Neverwhere (group read part 2) by Neil Gaiman
I may have been late last week, but for part 2 I’m all caught up. This week’s read covers chapters 6 through 12, so there will be spoilers.
- Chapter 6 begins with Richard chanting the mantra, “I want to go home”. How do you feel about Richard and his reactions at this point to the unexpected adventure he finds himself on?
I think he is entirely reasonable. And sensible. I think in the same situation I’d want to go home too. To be thrown into an unexpected situation is always hard, and to be put into one that he had absolutely no inkling of beforehand. Where you don’t know whats what, and all the realities you thought you knew are gone and in their place are new laws and facts. I would most certainly want to go home too.
- The Marquis de Carabas was even more mysterious and cagey during the first part of this week’s reading. What were your reactions to him/thoughts about him as you followed his activities?
It is difficult to know where you stand with the Marquis, but judging by the fact that he is being tortured by Croup and Vandemar I think that we can know he isn’t on their side. Of course, I don’t think that anyone on their side would last much longer than anyone not on their side, they aren’t really team players I would think. The Marquis plays by his own rules, and he may not always seem the most reliable, or trustworthy of people, but I would think that if you can figure out exactly what *his* rules are then he is more than worth having around. And obviously Door’s father trusted and depended on him to some degree, which makes me think that there is still more to de Carabas than we have yet read.
- How did you feel about the Ordeal of the Key?
It reminded me a little of Monty Python. Not the Ordeal itself, but the fight and the questions preceding Richard’s part. I kept expecting someone to ask about the airspeed of a swallow!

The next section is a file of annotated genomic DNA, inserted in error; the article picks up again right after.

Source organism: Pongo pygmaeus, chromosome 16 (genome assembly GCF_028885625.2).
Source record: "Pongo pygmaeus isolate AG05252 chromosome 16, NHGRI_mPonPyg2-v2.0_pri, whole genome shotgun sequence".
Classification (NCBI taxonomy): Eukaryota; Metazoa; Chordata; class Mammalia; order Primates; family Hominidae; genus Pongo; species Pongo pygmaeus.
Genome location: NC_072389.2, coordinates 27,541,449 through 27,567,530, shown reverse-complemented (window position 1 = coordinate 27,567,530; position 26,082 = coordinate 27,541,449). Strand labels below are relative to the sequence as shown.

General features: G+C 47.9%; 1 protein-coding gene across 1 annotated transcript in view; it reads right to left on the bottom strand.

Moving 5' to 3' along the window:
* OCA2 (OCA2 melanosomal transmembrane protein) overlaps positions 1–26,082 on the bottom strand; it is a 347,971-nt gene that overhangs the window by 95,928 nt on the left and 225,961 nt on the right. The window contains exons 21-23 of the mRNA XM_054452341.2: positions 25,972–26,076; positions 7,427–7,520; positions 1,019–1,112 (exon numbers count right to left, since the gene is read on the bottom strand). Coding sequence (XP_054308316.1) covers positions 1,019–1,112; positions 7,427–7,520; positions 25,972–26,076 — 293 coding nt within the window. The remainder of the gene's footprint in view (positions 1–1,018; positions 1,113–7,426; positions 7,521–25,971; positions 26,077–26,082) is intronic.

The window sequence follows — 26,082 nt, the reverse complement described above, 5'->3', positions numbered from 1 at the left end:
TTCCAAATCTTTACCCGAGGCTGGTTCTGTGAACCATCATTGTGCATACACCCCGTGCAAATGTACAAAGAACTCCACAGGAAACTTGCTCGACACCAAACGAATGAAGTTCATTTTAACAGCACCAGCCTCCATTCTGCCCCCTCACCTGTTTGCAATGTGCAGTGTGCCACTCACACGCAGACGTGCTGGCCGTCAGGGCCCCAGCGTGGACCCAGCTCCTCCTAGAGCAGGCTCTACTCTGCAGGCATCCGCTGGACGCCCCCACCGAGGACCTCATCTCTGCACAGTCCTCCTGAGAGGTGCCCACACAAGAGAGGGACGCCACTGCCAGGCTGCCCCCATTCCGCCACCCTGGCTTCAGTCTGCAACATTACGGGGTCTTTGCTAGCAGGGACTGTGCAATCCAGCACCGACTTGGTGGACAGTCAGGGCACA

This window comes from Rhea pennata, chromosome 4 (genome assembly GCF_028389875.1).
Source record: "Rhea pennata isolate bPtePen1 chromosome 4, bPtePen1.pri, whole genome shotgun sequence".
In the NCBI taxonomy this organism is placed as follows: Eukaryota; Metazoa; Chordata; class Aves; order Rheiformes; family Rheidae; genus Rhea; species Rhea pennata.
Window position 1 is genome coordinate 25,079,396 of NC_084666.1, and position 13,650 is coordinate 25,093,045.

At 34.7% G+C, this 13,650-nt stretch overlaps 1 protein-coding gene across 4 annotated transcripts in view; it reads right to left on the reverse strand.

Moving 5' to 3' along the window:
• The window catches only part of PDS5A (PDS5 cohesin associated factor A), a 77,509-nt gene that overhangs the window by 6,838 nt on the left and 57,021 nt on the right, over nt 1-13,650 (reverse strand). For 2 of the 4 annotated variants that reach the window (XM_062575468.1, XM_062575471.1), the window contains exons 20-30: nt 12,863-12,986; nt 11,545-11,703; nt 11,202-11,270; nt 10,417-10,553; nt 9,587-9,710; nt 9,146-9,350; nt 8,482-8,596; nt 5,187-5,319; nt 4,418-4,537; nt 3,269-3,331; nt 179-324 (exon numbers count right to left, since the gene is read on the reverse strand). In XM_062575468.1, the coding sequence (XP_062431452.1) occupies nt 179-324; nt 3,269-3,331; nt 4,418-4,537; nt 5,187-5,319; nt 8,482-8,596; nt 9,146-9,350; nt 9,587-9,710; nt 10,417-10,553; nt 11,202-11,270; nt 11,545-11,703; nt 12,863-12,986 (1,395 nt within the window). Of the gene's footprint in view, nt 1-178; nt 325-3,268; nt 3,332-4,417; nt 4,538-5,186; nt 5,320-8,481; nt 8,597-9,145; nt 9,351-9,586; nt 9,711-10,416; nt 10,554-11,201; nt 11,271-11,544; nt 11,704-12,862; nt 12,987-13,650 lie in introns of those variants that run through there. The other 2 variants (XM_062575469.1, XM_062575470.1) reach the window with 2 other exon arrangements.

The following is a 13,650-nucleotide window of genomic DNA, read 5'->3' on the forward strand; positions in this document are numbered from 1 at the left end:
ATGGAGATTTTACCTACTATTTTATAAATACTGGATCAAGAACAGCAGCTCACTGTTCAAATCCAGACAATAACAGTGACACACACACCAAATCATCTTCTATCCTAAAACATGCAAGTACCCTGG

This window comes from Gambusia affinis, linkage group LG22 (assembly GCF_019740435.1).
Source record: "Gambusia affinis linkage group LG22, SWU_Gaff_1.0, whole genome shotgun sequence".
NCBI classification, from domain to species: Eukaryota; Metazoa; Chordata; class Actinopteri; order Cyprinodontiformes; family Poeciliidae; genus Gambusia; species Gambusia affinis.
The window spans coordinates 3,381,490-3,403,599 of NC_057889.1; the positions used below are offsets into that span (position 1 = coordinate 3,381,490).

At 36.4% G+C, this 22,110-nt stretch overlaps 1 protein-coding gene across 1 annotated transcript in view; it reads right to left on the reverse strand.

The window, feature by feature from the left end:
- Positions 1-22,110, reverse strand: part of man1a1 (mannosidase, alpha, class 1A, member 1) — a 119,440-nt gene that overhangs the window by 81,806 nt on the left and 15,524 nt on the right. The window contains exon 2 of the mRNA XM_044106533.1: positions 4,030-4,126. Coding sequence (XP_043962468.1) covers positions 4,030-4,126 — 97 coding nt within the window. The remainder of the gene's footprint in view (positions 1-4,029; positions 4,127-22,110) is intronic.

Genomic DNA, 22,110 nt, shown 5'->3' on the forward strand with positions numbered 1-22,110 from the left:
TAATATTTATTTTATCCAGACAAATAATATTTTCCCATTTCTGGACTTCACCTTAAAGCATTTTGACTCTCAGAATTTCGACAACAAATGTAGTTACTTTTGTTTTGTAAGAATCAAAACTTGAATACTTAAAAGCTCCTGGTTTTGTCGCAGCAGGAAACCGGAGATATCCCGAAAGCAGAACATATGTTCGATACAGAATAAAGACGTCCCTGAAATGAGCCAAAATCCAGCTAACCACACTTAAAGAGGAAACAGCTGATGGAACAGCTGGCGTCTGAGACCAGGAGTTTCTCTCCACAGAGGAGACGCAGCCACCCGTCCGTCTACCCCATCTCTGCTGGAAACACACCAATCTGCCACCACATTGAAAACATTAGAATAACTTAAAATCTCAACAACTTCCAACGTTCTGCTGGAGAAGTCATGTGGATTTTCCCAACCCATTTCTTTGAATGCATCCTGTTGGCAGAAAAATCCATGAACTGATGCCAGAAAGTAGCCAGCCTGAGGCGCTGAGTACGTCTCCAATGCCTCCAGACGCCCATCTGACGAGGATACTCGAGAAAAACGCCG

As for Richard’s part, well, it does sort of make the reader think that has is gone mad? Is the whole book a delusion. But only very slightly. As readers we are outside Richard’s direct experiences so we know that this is the Ordeal, that this is his test. I do wonder though, would that aspect be more unsettling/effective with a first person narrator?
- This section of the book is filled with moments. Small, sometimes quite significant, moments that pass within a few pages but stick with you. What are one or two of these that you haven’t discussed yet that stood out to you, or that you particularly enjoyed.
It isn’t a moment, per se, but what stood out to me is Jessica. I have to be honest and say that it seems like she is a bit too much of an unsympathetic character. I never really got why Richard was in a relationship with her at all, apart from the fact that she wanted to be in one. But at the same time, her expectations, as are made clear by her parents, would probably have been for someone more successful in business. Richard doesn’t have that drive at all, I’m at a bit of a loss as to why she would invest so much in him when he really doesn’t seem her type, apart from the fact that he does what she says. And if that is all there is to it, well, it makes her too much of a bad-guy.
But I do like what it shows about how far Richard has come as a character. Okay, he is still following orders, but at least he is questioning them a little. And the very act of going to help Door in the first part, against Jessica’s wishes, shows that he does have a strong idea of right and wrong. And he isn’t about to do wrong.
- Any other things/ideas that you want to talk about from this section of the book?
I have to say I’m really liking all the hints about the Beast. And Hunter is quite cool in an unknowable sort of way. I sorta see her as a Zoe (from Firefly/Serenity) type when I picture her. Again, maybe a bit of a cliché warrior woman, but sometimes stereotypes are there for a reason